|Publication number||US5681553 A|
|Application number||US 08/437,453|
|Publication date||28 Oct 1997|
|Filing date||8 May 1995|
|Priority date||6 Dec 1994|
|Also published as||US5964227|
|Publication number||08437453, 437453, US 5681553 A, US 5681553A, US-A-5681553, US5681553 A, US5681553A|
|Inventors||Steven Joseph Collin|
|Original Assignee||Texturizer, Inc.|
|Export Citation||BiBTeX, EndNote, RefMan|
|Patent Citations (20), Referenced by (3), Classifications (26), Legal Events (5)|
|External Links: USPTO, USPTO Assignment, Espacenet|
This is a continuation-in-part of application Ser. No. 08/349,786 filed on Dec. 6, 1994 now abandoned.
The present invention relates generally to the treatment of damaged hair. More particularly, the present invention provides a method and system for repairing the protein structure of damaged hair.
Scientific study has shown that human hair comprises approximately 94% protein and that the hair's protein structure is affected most significantly by pH. The optimum pH of the hair is from about 4.5 to about 5.5. Altering this pH range by applying to the hair water (pH 7), hair treatments or other chemicals having a pH above or below this range results, over time, in damage to the hair's protein structure. In the most severe cases, protein is actually removed from the hair fibers creating holes or spaces in the protein structure of the hair. In general, solutions applied to the hair having a pH higher than about 5.5 tend to relax the normal degree of coil characteristic of normal hair's protein structure, which causes the hair to become limp and bodiless. On the other hand, solutions applied to the hair having a pH lower than about 4.5 tend to tighten the coiled protein structure, and under conditions of extreme acidity such solutions cause the hair to become dry, brittle and almost crystalline in structure.
A number of treatments are known to those skilled in the art for repairing damaged hair. In general, such treatments attempt to repair damaged hair protein through the application of pH-balanced shampoos or protein conditioners. The application of a pH-balanced shampoo will certainly help restore the normal pH of the hair but will do little to repair the hair's damaged protein structure. Conditioners can serve as a source of protein which temporarily attaches to the hair fiber. However, the protein provided by such conditioners is incorporated only slightly into the protein structure of the hair and is easily washed out the next time water or shampoo is applied to the hair. Even in the case of so-called "deep conditioners", the protein is washed out within 2 or 3 days after application.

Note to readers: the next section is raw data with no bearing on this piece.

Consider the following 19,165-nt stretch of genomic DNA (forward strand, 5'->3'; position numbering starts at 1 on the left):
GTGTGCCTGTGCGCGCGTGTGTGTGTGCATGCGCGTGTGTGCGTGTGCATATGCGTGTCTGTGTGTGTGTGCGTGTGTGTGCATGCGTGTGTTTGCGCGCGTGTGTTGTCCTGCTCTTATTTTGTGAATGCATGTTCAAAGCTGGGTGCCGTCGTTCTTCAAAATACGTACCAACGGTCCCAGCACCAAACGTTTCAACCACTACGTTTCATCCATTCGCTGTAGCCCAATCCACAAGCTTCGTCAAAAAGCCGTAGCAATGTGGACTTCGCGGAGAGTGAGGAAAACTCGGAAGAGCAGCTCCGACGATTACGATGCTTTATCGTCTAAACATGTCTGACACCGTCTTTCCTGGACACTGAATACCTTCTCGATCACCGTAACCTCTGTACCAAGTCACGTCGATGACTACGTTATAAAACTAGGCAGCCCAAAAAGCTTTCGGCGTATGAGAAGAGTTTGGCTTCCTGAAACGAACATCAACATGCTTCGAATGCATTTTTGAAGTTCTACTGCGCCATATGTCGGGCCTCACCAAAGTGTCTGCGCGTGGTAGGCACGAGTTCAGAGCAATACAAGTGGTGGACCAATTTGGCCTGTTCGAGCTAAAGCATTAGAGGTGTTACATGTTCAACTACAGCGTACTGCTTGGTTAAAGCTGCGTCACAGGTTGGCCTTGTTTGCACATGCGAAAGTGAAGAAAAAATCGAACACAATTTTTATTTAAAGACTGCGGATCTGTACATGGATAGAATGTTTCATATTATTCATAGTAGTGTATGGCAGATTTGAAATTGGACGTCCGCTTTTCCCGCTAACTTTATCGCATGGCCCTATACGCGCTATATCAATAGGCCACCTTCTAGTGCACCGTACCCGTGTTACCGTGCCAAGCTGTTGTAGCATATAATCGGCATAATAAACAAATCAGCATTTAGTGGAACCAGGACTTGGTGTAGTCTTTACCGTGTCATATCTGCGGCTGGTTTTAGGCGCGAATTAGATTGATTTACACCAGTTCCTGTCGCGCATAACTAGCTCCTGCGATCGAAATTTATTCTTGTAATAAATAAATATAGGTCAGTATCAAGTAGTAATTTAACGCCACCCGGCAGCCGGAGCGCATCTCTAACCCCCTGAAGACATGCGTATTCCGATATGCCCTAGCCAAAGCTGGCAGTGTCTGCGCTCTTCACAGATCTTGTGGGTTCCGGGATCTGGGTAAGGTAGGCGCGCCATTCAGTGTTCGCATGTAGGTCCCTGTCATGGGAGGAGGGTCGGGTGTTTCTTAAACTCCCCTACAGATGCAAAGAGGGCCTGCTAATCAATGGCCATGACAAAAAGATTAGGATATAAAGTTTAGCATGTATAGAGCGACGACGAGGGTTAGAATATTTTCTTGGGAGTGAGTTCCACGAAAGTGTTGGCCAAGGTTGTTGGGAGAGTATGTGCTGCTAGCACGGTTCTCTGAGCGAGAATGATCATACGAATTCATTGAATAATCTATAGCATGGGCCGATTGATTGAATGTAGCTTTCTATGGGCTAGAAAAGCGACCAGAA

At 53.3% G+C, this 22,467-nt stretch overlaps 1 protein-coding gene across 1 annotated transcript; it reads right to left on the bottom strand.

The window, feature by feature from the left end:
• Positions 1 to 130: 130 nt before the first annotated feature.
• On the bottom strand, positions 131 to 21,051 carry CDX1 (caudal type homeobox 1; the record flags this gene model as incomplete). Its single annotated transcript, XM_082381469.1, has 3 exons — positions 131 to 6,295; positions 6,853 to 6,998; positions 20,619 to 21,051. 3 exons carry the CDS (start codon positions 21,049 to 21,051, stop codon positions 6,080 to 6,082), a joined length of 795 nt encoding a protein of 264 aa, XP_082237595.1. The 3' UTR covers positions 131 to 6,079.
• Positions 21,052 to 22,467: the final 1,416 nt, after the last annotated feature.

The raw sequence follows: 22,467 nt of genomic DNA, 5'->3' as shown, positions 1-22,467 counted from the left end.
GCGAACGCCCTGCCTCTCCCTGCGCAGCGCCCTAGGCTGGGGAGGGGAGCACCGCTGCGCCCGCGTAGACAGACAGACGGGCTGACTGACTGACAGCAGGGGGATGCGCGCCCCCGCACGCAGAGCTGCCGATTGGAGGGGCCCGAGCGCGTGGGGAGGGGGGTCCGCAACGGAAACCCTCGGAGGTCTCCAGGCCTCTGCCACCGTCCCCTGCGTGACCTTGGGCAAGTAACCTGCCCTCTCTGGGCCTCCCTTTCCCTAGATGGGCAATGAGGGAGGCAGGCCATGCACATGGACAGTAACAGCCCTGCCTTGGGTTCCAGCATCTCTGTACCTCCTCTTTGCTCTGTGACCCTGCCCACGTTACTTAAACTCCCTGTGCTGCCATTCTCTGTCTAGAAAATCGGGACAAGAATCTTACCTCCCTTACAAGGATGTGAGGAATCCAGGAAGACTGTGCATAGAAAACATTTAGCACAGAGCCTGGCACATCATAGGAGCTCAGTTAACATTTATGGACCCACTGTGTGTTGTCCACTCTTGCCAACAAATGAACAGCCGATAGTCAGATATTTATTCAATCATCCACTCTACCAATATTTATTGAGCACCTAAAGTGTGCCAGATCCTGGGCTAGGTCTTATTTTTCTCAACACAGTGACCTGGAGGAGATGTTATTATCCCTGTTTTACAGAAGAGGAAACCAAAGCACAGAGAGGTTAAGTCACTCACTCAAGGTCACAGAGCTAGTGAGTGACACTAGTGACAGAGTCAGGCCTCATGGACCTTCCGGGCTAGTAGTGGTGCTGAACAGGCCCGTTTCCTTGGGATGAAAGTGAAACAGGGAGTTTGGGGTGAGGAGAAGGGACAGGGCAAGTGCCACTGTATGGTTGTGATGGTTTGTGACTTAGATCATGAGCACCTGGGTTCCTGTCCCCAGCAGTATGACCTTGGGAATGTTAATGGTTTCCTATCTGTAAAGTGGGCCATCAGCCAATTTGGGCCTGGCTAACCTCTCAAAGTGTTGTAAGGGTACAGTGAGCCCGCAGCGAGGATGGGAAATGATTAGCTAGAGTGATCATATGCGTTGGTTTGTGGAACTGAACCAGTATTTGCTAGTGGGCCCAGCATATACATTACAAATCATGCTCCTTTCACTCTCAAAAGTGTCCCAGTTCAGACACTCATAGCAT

Accordingly, it is an object of the present invention to provide a method for treating damaged hair by which the normal pH of the hair is restored and the protein structure of the hair is repaired.
It is a further object of the invention to provide a system of compositions for carrying out such a method.
In one aspect, the present invention meets these and other objects by providing a method for treating damaged hair which includes the steps distributing a first protein conditioner through the hair, distributing an aqueous solution comprising a positively charged electrolyte and an acid through the hair, rinsing the aqueous solution from the hair, and distributing a moisturizer through the hair.
In the preferred embodiment of the process taught by the invention, the hair is cleaned and rinsed prior to distributing the first protein conditioner and then rinsed with water after the first protein conditioner has been distributed. The second step of the process is further characterized in that the aqueous solution contains a second protein conditioner.
In a second aspect, the invention provides a system for treating damaged hair according to the above-described method. The system includes a first protein conditioner, an aqueous solution including a positively charged electrolyte and an acid, and a moisturizer.
The first protein conditioner is applied in the initial step of the process to provide a source of protein for incorporation into the protein structure of the damaged hair. The aqueous solution provides a pH in the range of from about 3 to about 5 and a positive electrolyte which supports the process of incorporating the protein into the hair and the reconstruction of the hair's protein structure, as will be explained more fully below. The moisturizer applied in the final step of the process balances the hair's moisture content. It is important to note here that proper repair of the hair's protein structure in the first and second steps of the process allows the moisture balance of the hair to be maintained for an extended period of time.